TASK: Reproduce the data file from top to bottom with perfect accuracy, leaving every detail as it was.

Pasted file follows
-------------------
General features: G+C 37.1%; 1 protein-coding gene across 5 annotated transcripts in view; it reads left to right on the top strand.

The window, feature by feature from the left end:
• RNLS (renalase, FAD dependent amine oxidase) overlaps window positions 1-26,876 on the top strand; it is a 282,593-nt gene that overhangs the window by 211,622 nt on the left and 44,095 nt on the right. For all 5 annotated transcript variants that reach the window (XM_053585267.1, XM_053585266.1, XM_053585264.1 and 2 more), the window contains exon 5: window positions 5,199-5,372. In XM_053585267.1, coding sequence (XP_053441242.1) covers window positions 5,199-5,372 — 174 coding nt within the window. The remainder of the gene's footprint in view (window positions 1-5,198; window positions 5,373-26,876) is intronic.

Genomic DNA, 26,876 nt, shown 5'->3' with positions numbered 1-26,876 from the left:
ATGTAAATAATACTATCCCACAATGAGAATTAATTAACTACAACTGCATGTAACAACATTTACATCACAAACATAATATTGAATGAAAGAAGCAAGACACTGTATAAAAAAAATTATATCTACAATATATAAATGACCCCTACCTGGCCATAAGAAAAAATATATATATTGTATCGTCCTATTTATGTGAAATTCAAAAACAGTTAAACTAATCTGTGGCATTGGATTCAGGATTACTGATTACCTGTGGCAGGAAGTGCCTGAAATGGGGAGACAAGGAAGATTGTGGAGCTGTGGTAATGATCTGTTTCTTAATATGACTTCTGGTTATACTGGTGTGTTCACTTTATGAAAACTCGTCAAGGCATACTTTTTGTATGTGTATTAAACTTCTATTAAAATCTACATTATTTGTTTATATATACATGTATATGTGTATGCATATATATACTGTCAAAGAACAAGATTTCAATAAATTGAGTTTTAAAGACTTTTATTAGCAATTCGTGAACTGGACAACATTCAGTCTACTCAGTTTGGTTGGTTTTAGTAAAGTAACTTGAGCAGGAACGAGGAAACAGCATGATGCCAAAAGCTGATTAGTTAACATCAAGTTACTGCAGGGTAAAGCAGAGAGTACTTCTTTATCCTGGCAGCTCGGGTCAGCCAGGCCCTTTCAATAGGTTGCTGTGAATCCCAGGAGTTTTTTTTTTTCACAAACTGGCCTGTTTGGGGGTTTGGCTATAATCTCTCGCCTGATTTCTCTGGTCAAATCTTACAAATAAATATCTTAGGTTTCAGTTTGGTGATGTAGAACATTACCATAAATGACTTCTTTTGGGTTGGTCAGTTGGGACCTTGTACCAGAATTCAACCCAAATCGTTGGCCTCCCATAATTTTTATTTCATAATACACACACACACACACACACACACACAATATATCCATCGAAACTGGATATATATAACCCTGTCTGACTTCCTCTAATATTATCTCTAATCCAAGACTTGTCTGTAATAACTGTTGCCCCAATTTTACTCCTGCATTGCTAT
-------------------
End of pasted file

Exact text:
General features: G+C 37.1%; 1 protein-coding gene across 5 annotated transcripts in view; it reads left to right on the top strand.

The window, feature by feature from the left end:
• RNLS (renalase, FAD dependent amine oxidase) overlaps window positions 1-26,876 on the top strand; it is a 282,593-nt gene that overhangs the window by 211,622 nt on the left and 44,095 nt on the right. For all 5 annotated transcript variants that reach the window (XM_053585267.1, XM_053585266.1, XM_053585264.1 and 2 more), the window contains exon 5: window positions 5,199-5,372. In XM_053585267.1, coding sequence (XP_053441242.1) covers window positions 5,199-5,372 — 174 coding nt within the window. The remainder of the gene's footprint in view (window positions 1-5,198; window positions 5,373-26,876) is intronic.

Genomic DNA, 26,876 nt, shown 5'->3' with positions numbered 1-26,876 from the left:
ATGTAAATAATACTATCCCACAATGAGAATTAATTAACTACAACTGCATGTAACAACATTTACATCACAAACATAATATTGAATGAAAGAAGCAAGACACTGTATAAAAAAAATTATATCTACAATATATAAATGACCCCTACCTGGCCATAAGAAAAAATATATATATTGTATCGTCCTATTTATGTGAAATTCAAAAACAGTTAAACTAATCTGTGGCATTGGATTCAGGATTACTGATTACCTGTGGCAGGAAGTGCCTGAAATGGGGAGACAAGGAAGATTGTGGAGCTGTGGTAATGATCTGTTTCTTAATATGACTTCTGGTTATACTGGTGTGTTCACTTTATGAAAACTCGTCAAGGCATACTTTTTGTATGTGTATTAAACTTCTATTAAAATCTACATTATTTGTTTATATATACATGTATATGTGTATGCATATATATACTGTCAAAGAACAAGATTTCAATAAATTGAGTTTTAAAGACTTTTATTAGCAATTCGTGAACTGGACAACATTCAGTCTACTCAGTTTGGTTGGTTTTAGTAAAGTAACTTGAGCAGGAACGAGGAAACAGCATGATGCCAAAAGCTGATTAGTTAACATCAAGTTACTGCAGGGTAAAGCAGAGAGTACTTCTTTATCCTGGCAGCTCGGGTCAGCCAGGCCCTTTCAATAGGTTGCTGTGAATCCCAGGAGTTTTTTTTTTTCACAAACTGGCCTGTTTGGGGGTTTGGCTATAATCTCTCGCCTGATTTCTCTGGTCAAATCTTACAAATAAATATCTTAGGTTTCAGTTTGGTGATGTAGAACATTACCATAAATGACTTCTTTTGGGTTGGTCAGTTGGGACCTTGTACCAGAATTCAACCCAAATCGTTGGCCTCCCATAATTTTTATTTCATAATACACACACACACACACACACACACACAATATATCCATCGAAACTGGATATATATAACCCTGTCTGACTTCCTCTAATATTATCTCTAATCCAAGACTTGTCTGTAATAACTGTTGCCCCAATTTTACTCCTGCATTGCTAT